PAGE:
February 26, 2021

What Deb Haaland’s Appointment Means

If Rep. Deb Haaland is appointed by Congress, she will oversee the Department of Interior, managing “the earth, mountains, forests, rivers—and Indians”, a federal agency that has upended life for Native Americans for decades.

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When Joe Biden nominated Representative Deb Haaland of New Mexico to direct the Department of the Interior, social media posts buzzed.

My American Indians friends and relatives have been rooting for Haaland for weeks, hopeful a Native American would head a cabinet flush with a sordid history of settler-Indian relationships.

In an move to thwart the appointment, a handful of lawmakers has taken a page from the bully’s playbook, calling Haaland a “radical” who threatens “working men and women,” according to the WashingtonPost.

Accusations and lies are laughable to anyone familiar with Haaland’s business profile, and anyone familiar with the history of the Department of Interior, which holds an iron grip on Native American peoples and lands. 

For example, my government-issued CDIB card--a Certificate Degree of Indian Blood--sanctifies my identity as a citizen of the Osage Nation of Oklahoma.

Why would an office of the United States government need to sanction my identity and heritage?

It’s because Department of the Interior has been charged with the oversight of Native affairs for 171 years: that’s seven generations from its creation in 1849, to my generation, certified on my CDIB card.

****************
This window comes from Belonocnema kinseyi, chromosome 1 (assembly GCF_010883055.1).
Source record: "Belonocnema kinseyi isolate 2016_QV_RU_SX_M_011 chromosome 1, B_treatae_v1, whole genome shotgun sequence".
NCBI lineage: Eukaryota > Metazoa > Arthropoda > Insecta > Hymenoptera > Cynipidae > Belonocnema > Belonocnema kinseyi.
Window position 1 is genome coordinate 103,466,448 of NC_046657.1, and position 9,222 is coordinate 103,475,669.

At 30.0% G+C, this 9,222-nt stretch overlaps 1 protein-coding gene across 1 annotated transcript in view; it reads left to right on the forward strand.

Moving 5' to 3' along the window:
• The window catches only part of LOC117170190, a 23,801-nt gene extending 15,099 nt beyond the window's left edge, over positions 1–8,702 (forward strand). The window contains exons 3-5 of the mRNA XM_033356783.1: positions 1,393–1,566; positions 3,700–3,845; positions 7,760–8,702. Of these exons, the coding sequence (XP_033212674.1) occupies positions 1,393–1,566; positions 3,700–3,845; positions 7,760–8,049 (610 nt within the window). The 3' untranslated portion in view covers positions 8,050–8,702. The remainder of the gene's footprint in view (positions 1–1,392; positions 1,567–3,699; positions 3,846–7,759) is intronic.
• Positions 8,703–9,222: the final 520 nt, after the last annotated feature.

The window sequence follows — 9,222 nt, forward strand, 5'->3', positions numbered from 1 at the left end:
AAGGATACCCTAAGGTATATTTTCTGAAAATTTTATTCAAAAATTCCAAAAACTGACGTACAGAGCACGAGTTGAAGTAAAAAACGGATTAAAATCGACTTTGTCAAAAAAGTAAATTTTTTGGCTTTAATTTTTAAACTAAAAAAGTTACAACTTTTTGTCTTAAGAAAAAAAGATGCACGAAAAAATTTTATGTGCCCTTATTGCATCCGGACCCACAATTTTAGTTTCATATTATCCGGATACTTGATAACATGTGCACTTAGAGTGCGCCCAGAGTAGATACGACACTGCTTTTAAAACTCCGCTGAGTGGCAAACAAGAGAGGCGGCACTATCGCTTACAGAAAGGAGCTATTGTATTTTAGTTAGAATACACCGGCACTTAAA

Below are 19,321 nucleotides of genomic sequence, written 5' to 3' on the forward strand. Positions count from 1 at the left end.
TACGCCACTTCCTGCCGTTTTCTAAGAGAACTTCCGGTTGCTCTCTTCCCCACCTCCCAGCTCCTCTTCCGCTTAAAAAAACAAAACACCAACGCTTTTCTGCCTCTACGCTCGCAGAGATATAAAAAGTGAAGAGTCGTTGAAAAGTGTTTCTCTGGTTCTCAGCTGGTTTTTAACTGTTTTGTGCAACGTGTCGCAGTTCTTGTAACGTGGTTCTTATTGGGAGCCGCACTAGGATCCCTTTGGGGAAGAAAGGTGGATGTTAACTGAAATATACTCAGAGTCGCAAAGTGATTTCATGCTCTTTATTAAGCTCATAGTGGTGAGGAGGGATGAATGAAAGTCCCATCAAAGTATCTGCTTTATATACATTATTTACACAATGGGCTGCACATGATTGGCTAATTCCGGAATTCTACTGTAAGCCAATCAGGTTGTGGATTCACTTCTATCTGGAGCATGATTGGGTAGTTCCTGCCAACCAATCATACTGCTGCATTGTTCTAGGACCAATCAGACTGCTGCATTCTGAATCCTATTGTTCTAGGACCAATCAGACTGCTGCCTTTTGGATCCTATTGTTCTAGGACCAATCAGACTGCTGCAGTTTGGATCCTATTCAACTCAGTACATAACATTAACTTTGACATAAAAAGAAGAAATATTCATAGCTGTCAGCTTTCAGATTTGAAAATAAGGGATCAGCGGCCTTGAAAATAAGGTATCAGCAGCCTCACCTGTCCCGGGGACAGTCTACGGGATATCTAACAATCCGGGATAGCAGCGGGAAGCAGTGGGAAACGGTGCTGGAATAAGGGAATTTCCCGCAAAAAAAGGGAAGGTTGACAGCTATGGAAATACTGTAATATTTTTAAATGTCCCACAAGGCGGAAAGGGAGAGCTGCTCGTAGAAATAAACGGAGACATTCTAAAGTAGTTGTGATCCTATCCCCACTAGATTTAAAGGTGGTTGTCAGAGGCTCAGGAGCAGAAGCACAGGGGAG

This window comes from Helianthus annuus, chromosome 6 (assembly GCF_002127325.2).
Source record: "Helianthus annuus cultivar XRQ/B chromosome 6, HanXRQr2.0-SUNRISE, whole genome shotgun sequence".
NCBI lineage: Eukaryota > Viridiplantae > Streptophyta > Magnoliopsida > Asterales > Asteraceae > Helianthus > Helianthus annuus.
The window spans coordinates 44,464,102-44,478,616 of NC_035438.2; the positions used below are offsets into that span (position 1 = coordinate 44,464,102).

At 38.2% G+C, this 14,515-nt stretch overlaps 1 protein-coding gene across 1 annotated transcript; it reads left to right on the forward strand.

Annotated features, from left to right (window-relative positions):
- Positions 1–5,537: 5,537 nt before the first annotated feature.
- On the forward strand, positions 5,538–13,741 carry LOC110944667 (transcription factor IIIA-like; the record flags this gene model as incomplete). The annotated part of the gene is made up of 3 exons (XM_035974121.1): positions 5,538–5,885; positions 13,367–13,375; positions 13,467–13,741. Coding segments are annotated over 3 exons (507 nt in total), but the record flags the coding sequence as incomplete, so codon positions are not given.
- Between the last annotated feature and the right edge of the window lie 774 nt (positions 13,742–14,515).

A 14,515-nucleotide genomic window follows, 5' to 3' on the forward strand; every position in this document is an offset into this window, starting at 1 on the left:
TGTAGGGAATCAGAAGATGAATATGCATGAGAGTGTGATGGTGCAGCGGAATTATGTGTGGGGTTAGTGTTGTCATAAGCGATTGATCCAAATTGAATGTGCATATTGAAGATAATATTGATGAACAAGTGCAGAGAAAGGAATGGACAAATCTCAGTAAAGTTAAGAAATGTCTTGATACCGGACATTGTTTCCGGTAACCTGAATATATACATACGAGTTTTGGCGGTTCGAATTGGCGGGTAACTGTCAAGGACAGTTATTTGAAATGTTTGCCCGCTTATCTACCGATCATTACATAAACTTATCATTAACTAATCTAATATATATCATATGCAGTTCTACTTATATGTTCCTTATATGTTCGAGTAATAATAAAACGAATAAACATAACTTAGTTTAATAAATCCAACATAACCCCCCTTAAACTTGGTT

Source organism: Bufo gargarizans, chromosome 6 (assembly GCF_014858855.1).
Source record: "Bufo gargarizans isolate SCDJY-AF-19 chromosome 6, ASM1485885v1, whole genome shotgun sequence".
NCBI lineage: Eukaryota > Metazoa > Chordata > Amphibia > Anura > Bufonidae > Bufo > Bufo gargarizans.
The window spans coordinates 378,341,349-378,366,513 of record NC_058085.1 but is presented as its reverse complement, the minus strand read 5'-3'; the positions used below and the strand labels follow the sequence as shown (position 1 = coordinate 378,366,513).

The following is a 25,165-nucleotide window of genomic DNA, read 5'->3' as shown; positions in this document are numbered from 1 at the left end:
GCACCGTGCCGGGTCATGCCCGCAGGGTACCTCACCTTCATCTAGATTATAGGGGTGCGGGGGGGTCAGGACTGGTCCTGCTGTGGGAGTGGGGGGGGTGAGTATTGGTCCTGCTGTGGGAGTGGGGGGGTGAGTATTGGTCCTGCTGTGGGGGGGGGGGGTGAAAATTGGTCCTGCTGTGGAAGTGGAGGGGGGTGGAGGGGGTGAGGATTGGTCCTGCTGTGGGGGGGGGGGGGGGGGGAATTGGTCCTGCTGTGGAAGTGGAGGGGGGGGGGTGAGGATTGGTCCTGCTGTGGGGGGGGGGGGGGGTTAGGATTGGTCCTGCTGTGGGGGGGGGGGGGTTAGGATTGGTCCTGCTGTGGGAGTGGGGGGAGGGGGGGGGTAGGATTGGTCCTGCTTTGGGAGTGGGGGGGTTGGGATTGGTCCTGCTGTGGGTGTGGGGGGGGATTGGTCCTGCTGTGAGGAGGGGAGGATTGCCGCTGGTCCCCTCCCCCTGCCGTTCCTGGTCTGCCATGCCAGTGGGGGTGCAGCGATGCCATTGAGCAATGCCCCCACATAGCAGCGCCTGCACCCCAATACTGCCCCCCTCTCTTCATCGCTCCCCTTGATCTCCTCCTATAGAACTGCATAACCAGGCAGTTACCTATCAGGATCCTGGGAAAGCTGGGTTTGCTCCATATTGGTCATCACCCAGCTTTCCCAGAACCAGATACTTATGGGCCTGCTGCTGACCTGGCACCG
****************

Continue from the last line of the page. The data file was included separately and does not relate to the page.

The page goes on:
Wording of the Interior’s responsibilities on its website frame sits role as “management of … the basic responsibilities for Indians,” showing that Native Americans are considered wards of the United States and implies that we cannot manage ourselves. 

In fact, members of my family—like many American Indians—were judged legally incompetent by the Secretary of the Interior.

Indians allotted lands by the Dawes Act in the late 1800s could be labelled as incompetent, which allowed their property to be seized by the US Government. The document says: 

The Secretary of the Interior may, in his discretion, and he is hereby authorized, whenever he shall be satisfied that any Native American allottee is competent and capable of managing his or her affairs at any time.

Thanks to the actions by the Interior, 95 percent of allotted land would eventually be sold to settlers.

Such policies that were aimed at crushing Indian communities.  

For example, after their land was chunked into parcels for each family, the Iowa Indians were left with 90 percent of their land unallotted. The remaining 270,000 acres were claimed by the US government and sold to settlers, according to writer Peter Nabokov.

The Interior’s responsibilities once more took material form, this time in stolen acres.

“Practically every tribe lost land this way,” Nabokov writes.

The intent of the allotment act under the Department of the Interior was to serve as a “mighty pulverizing engine to break up the tribal mass,” said Theodore Roosevelt in his annual message to Congress in 1901.

Management of the earth, mountains, forests, rivers—and Indians—by the Interior was a critical component of US-Native treaties.

A “defining moment” occurred when the Secretary of the Interior took actions that would open up the Dakota territory—and other Indigenous lands—and ignore the “treaty to end all treaties.”

The head of the Interior under President Ulysses S. Grant decided that the Fort Laramie Treaty of 1868 should simply be discounted once rumors of gold in the Black Hills reached Washington DC.